Alcohol is something of a paradox in that it’s able to act as both a stimulant and a sedative. Indeed, many people who have consumed alcohol have probably experienced this first hand, and in the same order — first alcohol creates a stimulated ‘buzzed’ feeling which is followed by sedation. Yet exactly how alcohol is able to create this initial ‘buzz’ is still not fully understood.
Now, researchers at the Scripps Research Institute in Florida have revealed how one of our own proteins enables alcohol to excite nerve cells.
Humans aren’t the only animals susceptible to alcohol intoxication, other animals – from mammals to insects – are also vulnerable. Among these is the humble fruit fly.
And just like humans, they also get ‘buzzed’ when they imbibe.
“They act just like people,” says Scott Hansen at Scripps Research Institute. “They start losing coordination. They literally get drunk.”
“With hyperactivity you see the flies run around more, and this is what we equate to being buzzed,” he says.
To gain a better understanding of this ‘buzzed’ state, Hansen and his colleagues took a closer look at an enzyme called phosopholipase D2 (PLD2) in fruit flies.
PLD2 was known to be involved in the biological response to anesthesia, so they wondered if it was involved in alcohol intoxication, too.
PLD2 is found throughout the nervous system, and its main job is to produce something called phosphatidic acid (PA) which plays a multitude of important roles in cell function and growth. When PLD2 makes PA, it has to bind a water molecule as part of the process, but if enough alcohol is present, water can get shoved out of the way. When this happens, PLD2 uses an alcohol molecule to make a metabolite called phosphatidylethanol (PEtOH) instead.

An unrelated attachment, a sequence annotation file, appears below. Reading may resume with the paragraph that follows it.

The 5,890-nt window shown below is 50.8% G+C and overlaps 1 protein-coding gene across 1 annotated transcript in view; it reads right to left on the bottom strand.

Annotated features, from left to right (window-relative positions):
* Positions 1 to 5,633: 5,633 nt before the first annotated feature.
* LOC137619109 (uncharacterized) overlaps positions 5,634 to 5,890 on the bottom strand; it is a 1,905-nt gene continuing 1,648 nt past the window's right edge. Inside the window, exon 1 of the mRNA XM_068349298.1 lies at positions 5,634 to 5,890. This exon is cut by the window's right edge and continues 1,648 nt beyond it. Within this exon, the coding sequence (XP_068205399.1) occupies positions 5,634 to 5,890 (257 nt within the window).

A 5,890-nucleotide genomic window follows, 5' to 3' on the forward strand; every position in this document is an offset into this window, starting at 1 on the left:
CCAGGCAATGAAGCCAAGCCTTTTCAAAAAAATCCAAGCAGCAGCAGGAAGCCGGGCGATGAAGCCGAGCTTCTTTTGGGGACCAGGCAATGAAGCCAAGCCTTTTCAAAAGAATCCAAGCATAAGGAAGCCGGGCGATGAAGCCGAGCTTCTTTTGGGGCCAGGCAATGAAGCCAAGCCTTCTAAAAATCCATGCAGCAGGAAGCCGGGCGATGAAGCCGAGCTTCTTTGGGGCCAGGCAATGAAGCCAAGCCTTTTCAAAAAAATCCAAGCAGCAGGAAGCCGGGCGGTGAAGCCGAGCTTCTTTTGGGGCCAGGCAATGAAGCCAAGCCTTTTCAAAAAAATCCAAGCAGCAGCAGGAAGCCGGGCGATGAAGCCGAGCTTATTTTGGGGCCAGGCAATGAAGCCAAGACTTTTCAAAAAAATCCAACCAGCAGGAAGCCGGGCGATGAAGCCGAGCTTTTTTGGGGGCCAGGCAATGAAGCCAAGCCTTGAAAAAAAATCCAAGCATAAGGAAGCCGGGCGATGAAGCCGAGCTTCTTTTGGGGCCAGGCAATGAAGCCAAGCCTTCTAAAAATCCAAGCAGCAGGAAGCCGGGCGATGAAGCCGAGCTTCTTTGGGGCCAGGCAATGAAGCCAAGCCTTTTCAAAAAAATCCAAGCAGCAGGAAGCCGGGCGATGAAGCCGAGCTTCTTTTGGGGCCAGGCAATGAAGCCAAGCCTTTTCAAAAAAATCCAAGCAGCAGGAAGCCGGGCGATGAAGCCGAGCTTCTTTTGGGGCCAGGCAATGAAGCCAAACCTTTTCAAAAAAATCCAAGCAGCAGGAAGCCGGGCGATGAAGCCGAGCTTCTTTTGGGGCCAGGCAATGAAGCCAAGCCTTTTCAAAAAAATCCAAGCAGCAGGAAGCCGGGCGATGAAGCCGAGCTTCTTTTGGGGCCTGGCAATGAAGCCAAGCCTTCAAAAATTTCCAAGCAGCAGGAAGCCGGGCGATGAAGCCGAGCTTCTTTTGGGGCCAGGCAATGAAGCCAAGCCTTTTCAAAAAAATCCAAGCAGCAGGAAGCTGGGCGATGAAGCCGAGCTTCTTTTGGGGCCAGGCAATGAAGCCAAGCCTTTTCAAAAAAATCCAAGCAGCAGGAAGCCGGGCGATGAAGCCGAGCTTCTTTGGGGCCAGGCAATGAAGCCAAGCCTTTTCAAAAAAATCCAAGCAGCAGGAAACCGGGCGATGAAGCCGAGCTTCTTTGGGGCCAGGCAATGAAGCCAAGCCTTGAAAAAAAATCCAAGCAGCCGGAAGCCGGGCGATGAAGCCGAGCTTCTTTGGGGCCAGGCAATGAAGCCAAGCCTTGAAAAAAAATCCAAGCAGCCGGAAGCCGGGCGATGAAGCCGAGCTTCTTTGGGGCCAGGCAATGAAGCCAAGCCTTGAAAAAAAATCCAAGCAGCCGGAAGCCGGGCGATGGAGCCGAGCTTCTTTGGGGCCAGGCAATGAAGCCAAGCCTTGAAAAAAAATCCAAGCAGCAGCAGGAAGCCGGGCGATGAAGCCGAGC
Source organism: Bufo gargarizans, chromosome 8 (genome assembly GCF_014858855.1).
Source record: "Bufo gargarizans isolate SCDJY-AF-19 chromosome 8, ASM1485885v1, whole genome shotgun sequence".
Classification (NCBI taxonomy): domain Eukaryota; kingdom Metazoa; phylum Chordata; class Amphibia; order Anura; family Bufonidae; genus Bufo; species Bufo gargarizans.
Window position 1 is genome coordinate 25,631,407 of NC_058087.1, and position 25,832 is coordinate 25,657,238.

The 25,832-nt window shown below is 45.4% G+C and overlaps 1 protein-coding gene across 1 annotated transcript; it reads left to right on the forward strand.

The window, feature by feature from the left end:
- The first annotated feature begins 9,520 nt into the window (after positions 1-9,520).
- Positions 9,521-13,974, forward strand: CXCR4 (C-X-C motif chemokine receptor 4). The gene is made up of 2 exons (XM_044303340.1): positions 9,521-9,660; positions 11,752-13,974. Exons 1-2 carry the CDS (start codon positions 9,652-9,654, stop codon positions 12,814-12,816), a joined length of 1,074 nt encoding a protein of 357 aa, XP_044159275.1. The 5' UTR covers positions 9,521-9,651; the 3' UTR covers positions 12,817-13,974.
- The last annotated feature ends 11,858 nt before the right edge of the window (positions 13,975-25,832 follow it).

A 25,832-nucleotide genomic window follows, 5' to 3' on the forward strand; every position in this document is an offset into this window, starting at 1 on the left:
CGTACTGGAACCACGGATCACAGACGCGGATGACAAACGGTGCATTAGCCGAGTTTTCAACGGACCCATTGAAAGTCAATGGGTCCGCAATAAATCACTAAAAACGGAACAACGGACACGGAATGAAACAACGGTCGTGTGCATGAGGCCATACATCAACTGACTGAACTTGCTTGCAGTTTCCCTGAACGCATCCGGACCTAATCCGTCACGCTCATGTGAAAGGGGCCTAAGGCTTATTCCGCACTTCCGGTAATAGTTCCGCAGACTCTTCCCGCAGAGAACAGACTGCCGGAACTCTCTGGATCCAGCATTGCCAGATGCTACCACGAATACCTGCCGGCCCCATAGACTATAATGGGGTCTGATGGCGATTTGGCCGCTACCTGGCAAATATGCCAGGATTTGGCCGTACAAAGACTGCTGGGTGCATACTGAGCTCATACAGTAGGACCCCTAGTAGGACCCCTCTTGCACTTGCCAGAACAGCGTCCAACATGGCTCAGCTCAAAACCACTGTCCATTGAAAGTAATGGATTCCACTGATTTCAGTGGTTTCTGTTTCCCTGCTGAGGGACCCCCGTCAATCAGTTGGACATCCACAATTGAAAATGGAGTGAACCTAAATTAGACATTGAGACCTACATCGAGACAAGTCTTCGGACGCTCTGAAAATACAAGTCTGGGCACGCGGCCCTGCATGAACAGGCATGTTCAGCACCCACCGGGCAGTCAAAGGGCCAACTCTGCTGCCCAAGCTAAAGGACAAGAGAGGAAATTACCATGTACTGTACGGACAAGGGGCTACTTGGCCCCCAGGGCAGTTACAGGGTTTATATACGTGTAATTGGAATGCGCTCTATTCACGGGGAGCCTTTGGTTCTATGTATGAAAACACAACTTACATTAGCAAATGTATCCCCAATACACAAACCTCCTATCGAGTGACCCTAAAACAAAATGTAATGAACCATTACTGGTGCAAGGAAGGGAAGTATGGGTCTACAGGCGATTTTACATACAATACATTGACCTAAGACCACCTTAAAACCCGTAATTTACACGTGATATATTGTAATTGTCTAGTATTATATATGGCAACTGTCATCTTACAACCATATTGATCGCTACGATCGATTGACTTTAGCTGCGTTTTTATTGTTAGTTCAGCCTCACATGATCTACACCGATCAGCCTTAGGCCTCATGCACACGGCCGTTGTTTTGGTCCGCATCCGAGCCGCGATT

Hansen and his colleagues discovered that this leads to downstream problems. As PEtOH builds up, it starts interfering with the function of critical proteins on nerve cells, causing the nerves to become more excitable. This, in turn, causes hyperactivity.
When the researchers disabled the gene for the enzyme PLD2 in a group of fruit flies, those flies did not become hyperactive when they drank alcohol.
Hansen explains that this is the first time this particular biochemical pathway has been shown to play a role in alcohol sensitivity.
“It has definitely led to some different ways of thinking about alcohol intoxication at the molecular level,” he says. “Most scientists thought alcohol had a direct effect. Blocking the enzyme in flies shows that’s not likely true.”
He now wants to find out whether this enzyme and the molecule PEtOH also contribute to the sedative effect of alcohol.
Understanding the mechanisms by which alcohol interacts with our bodies could help scientists better understand intoxication and perhaps develop an antidote, says Hansen.
“Also, understanding this pathway could give insight as to why people use alcohol for pain management,” he adds.
Chung, H W et al (2018) A Molecular Target for an Alcohol Chain-Length Cutoff. Journal of Molecular Biology